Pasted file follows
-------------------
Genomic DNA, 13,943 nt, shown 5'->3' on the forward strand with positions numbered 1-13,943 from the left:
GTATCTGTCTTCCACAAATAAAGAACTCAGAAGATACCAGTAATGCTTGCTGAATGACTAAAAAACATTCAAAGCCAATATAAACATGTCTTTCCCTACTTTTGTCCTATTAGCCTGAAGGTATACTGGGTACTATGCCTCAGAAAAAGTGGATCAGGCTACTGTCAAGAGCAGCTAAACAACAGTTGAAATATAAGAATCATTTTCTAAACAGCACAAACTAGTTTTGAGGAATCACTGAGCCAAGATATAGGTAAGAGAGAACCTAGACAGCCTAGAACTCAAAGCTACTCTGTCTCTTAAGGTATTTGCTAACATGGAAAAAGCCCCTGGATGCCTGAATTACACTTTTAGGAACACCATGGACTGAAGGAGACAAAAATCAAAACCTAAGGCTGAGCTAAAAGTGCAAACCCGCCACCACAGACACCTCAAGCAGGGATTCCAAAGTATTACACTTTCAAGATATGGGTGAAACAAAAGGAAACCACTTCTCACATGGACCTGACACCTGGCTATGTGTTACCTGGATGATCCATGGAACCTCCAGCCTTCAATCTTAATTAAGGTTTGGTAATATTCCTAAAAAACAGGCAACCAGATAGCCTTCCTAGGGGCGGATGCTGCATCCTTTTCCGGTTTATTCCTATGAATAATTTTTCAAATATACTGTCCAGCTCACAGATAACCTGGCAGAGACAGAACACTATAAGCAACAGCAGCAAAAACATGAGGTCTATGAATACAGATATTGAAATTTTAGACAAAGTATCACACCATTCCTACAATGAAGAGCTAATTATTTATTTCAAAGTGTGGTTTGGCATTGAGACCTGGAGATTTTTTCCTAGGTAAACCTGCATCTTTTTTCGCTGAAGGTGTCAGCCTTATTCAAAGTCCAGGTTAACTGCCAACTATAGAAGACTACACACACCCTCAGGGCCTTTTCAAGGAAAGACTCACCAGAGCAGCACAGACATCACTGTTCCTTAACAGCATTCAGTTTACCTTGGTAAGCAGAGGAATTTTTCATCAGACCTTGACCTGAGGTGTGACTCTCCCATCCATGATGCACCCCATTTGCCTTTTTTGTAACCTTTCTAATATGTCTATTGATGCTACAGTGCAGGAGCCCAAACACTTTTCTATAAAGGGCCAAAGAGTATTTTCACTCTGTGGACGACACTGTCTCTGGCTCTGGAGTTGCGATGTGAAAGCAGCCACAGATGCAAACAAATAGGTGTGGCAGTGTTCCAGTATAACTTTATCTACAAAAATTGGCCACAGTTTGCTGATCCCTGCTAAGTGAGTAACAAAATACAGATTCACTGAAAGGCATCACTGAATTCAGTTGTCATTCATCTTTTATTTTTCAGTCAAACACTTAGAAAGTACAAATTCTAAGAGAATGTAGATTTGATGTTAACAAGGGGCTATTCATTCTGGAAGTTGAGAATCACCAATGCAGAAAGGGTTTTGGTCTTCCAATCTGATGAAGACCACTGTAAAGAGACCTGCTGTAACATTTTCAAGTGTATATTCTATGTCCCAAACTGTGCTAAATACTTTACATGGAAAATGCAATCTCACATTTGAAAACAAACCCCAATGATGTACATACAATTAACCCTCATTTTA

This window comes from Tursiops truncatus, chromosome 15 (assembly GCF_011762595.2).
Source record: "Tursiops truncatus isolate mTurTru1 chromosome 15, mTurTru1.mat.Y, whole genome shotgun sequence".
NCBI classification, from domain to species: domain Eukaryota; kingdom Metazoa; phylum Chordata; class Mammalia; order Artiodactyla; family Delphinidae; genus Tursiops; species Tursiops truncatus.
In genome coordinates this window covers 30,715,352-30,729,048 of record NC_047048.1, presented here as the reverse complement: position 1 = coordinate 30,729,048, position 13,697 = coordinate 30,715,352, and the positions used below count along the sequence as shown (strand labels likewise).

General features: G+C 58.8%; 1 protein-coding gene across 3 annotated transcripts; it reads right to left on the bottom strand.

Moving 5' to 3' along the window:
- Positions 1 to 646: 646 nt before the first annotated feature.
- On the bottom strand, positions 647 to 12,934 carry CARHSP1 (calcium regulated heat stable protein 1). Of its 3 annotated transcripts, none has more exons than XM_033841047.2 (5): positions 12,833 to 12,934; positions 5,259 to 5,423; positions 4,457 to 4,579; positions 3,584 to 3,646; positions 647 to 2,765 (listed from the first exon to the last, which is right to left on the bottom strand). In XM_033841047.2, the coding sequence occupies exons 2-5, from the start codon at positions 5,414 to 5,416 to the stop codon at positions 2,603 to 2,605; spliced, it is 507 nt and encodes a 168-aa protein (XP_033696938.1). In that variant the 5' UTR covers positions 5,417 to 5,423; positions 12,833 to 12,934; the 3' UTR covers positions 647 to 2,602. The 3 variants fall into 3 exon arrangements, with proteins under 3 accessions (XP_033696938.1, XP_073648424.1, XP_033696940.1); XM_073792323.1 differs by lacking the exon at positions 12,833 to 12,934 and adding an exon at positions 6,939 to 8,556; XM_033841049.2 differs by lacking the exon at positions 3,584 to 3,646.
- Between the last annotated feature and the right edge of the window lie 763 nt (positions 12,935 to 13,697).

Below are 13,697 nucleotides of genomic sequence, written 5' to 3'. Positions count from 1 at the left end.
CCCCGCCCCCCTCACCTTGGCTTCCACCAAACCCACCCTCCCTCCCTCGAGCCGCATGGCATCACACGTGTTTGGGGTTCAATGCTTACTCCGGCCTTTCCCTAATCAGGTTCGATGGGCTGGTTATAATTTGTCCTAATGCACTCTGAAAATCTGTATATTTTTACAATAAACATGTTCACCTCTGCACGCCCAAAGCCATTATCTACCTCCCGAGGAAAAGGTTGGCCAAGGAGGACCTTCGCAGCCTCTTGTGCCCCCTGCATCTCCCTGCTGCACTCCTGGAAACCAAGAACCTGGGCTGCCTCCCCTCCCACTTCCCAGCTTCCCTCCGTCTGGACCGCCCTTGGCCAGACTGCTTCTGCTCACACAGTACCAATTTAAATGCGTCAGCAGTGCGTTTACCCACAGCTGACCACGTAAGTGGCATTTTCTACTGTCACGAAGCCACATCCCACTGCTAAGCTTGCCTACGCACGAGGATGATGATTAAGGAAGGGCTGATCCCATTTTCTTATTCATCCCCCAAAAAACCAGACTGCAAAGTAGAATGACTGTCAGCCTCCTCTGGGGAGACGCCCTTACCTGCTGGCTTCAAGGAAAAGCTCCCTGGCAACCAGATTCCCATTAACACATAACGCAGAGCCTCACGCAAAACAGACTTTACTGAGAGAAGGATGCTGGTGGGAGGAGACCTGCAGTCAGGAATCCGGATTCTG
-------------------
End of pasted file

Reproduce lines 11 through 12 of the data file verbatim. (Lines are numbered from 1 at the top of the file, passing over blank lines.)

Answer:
- Between the last annotated feature and the right edge of the window lie 763 nt (positions 12,935 to 13,697).

Below are 13,697 nucleotides of genomic sequence, written 5' to 3'. Positions count from 1 at the left end.